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Raman scattering provides valuable biochemical and molecular markers for studying bone tissue composition with use in predicting fracture risk in osteoporosis. Raman tomography can image through a few centimeters of tissue but is limited by low spatial resolution. X-ray computed tomography (CT) imaging can provide high-resolution image-guidance of the Raman spectroscopic characterization, which enhances the quantitative recovery of the Raman signals, and this technique provides additional information to standard imaging methods. This hypothesis was tested in data measured from Teflon® tissue phantoms and from a canine limb. Image-guided Raman spectroscopy (IG-RS) of the canine limb using CT images of the tissue to guide the recovery recovered a contrast of 145:1 between the cortical bone and background. Considerably less contrast was found without the CT image to guide recovery. This study presents the first known IG-RS results from tissue and indicates that intrinsically high contrasts (on the order of a hundred fold) are available.
In many situations in medicine, structural imaging of tissue does not provide sufficient evidence for effective clinical assessment, and the addition of biochemical information would be beneficial. The ideal situation would be to design hybrid tomography systems which provide good spatial resolution together with high molecular contrast information. Optical spectroscopy can provide inherently high levels of intrinsic molecular contrast, including Raman measurements arising from functional and molecular changes . Combining optical techniques with anatomical information from other low-contrast, high-resolution imaging modalities has been demonstrated with Magnetic resonance imaging , X ray  and ultrasound . In these hybrid systems, the spatial structure of tissues is embedded into the optical image reconstruction to provide accurate and high-resolution molecular characterization. Work by Davis et al.  showed that the use of spatial priors is essential for recovering fluorophore distributions in complex tissue volumes [6, 7]. The proposed method is extended here to combine Raman spectroscopy with x-ray CT to allow image-guided Raman spectroscopy (IG-RS) using anatomical structures from CT as a priori knowledge. We present here, to the best of our knowledge, the first known IG-RS estimates using an excised canine limb as a model.
Raman spectroscopy is based on the principle of inelastically scattered light arising from vibrational energy states of molecular bonds, and it provides valuable biochemical markers to study tissue composition. Raman spectroscopy has been studied in various clinical applications [8–13]. Our interest is in exploring the use of Raman scattering for studying bone chemical composition and predicting the risk of bone fracture with age and disease, such as osteoporosis. Reports indicate that collagen, the primary organic component of bone extracellular matrix, undergoes changes with osteoporosis [14–17]. However, the current gold standard for bone health, dual-energy X-ray absorptiometry (DXA), measures only the mineral component of bone. With Raman spectroscopy both the mineral and organic phases can be measured. Results ex vivo showed that Raman spectroscopy could distinguish between normal and unhealthy tissue non-invasively  using time-resolved measurements in mouse genotypes. Also, Schulmerich et al.  have accurately recovered Raman bone spectra through 5 mm of tissue in a canine excised limb using a reflectance-based fiber optic probe. In addition, compositional differences observed in bone excised from women with and without hip fractures illustrated a higher carbonate-phosphate ratio from trabecular bone in women with fracture . Because of the molecular specificity and quantitative potential of these measurements, deep tissue Raman measurements would provide valuable biomedical information if Raman scatter could be well localized to the region of origin and then used to tomographically recover the contrast (i.e. boundaries) between the desired target and background.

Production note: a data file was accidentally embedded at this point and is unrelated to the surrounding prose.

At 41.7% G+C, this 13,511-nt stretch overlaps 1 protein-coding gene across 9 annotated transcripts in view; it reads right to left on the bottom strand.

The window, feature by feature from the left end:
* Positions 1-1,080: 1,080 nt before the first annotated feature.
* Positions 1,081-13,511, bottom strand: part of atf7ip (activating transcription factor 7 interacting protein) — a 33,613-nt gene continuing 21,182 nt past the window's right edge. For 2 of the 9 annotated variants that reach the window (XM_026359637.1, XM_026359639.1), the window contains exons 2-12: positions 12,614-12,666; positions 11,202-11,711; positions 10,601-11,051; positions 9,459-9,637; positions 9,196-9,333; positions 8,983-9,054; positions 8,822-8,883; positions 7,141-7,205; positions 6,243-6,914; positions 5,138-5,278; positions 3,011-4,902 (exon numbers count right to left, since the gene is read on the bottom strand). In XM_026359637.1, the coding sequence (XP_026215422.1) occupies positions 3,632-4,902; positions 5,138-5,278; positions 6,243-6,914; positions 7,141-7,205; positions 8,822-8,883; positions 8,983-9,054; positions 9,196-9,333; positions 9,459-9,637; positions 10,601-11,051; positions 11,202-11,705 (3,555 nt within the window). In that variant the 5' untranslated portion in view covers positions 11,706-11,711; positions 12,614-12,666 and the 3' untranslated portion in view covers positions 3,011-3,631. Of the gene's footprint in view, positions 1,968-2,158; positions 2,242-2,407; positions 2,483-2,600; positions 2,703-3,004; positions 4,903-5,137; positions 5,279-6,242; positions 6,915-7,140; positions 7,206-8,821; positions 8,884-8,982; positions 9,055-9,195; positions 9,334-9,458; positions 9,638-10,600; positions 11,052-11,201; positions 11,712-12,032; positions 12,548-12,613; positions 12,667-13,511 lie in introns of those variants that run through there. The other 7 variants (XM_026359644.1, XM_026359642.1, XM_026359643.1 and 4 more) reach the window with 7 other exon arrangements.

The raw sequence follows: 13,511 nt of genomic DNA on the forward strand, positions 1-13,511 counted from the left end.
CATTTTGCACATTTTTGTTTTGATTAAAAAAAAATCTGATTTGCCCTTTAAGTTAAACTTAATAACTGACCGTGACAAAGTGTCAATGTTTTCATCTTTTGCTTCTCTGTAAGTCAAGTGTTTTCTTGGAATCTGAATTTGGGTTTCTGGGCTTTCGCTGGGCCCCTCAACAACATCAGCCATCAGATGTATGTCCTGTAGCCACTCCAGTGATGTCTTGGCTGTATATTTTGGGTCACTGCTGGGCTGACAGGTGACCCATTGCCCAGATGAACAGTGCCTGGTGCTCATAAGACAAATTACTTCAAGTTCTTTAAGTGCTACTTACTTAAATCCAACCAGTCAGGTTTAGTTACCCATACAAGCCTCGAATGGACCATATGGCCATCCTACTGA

Diffuse optical spectroscopic measurements can be used to overlay molecular information onto imaging systems, but a transmission geometry limits the accuracy of imaging [20–22]. Preliminary studies on Raman tomographic imaging using a transmission geometry allowed three-dimensional visualization of spatial changes in biochemical composition , however, the localization of the origin of Raman signal was limited due to the diffuse nature of light propagation. Here we present the use of high-resolution CT images to guide the diffuse modeling of light in order to achieve a high-contrast molecular and structural characterization of tissue with accurate localization of signal origins.